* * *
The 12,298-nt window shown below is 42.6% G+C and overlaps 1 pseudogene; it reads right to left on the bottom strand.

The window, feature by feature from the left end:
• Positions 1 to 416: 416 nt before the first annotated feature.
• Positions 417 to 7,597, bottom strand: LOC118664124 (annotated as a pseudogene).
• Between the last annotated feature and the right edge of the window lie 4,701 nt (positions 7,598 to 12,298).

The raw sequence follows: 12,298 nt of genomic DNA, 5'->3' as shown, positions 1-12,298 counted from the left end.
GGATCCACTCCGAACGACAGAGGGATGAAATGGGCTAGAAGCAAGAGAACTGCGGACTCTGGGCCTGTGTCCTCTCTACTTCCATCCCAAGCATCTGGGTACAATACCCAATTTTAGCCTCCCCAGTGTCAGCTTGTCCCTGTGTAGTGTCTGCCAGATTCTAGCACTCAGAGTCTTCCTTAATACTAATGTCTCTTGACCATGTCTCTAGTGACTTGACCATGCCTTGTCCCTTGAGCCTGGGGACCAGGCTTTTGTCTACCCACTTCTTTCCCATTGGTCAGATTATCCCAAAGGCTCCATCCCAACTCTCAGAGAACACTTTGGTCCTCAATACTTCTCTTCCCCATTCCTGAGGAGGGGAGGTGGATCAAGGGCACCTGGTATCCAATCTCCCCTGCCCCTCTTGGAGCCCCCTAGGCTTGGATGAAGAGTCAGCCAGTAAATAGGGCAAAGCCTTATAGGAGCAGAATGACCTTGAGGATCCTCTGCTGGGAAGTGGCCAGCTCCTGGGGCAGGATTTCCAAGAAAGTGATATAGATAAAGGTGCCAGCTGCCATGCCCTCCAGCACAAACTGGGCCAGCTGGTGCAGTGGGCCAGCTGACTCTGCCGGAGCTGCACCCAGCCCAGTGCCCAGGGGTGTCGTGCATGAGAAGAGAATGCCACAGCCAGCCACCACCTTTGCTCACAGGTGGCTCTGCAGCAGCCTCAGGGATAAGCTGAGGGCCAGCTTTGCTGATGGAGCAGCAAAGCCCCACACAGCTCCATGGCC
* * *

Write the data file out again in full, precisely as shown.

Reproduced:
The 12,298-nt window shown below is 42.6% G+C and overlaps 1 pseudogene; it reads right to left on the bottom strand.

The window, feature by feature from the left end:
• Positions 1 to 416: 416 nt before the first annotated feature.
• Positions 417 to 7,597, bottom strand: LOC118664124 (annotated as a pseudogene).
• Between the last annotated feature and the right edge of the window lie 4,701 nt (positions 7,598 to 12,298).

The raw sequence follows: 12,298 nt of genomic DNA, 5'->3' as shown, positions 1-12,298 counted from the left end.
GGATCCACTCCGAACGACAGAGGGATGAAATGGGCTAGAAGCAAGAGAACTGCGGACTCTGGGCCTGTGTCCTCTCTACTTCCATCCCAAGCATCTGGGTACAATACCCAATTTTAGCCTCCCCAGTGTCAGCTTGTCCCTGTGTAGTGTCTGCCAGATTCTAGCACTCAGAGTCTTCCTTAATACTAATGTCTCTTGACCATGTCTCTAGTGACTTGACCATGCCTTGTCCCTTGAGCCTGGGGACCAGGCTTTTGTCTACCCACTTCTTTCCCATTGGTCAGATTATCCCAAAGGCTCCATCCCAACTCTCAGAGAACACTTTGGTCCTCAATACTTCTCTTCCCCATTCCTGAGGAGGGGAGGTGGATCAAGGGCACCTGGTATCCAATCTCCCCTGCCCCTCTTGGAGCCCCCTAGGCTTGGATGAAGAGTCAGCCAGTAAATAGGGCAAAGCCTTATAGGAGCAGAATGACCTTGAGGATCCTCTGCTGGGAAGTGGCCAGCTCCTGGGGCAGGATTTCCAAGAAAGTGATATAGATAAAGGTGCCAGCTGCCATGCCCTCCAGCACAAACTGGGCCAGCTGGTGCAGTGGGCCAGCTGACTCTGCCGGAGCTGCACCCAGCCCAGTGCCCAGGGGTGTCGTGCATGAGAAGAGAATGCCACAGCCAGCCACCACCTTTGCTCACAGGTGGCTCTGCAGCAGCCTCAGGGATAAGCTGAGGGCCAGCTTTGCTGATGGAGCAGCAAAGCCCCACACAGCTCCATGGCC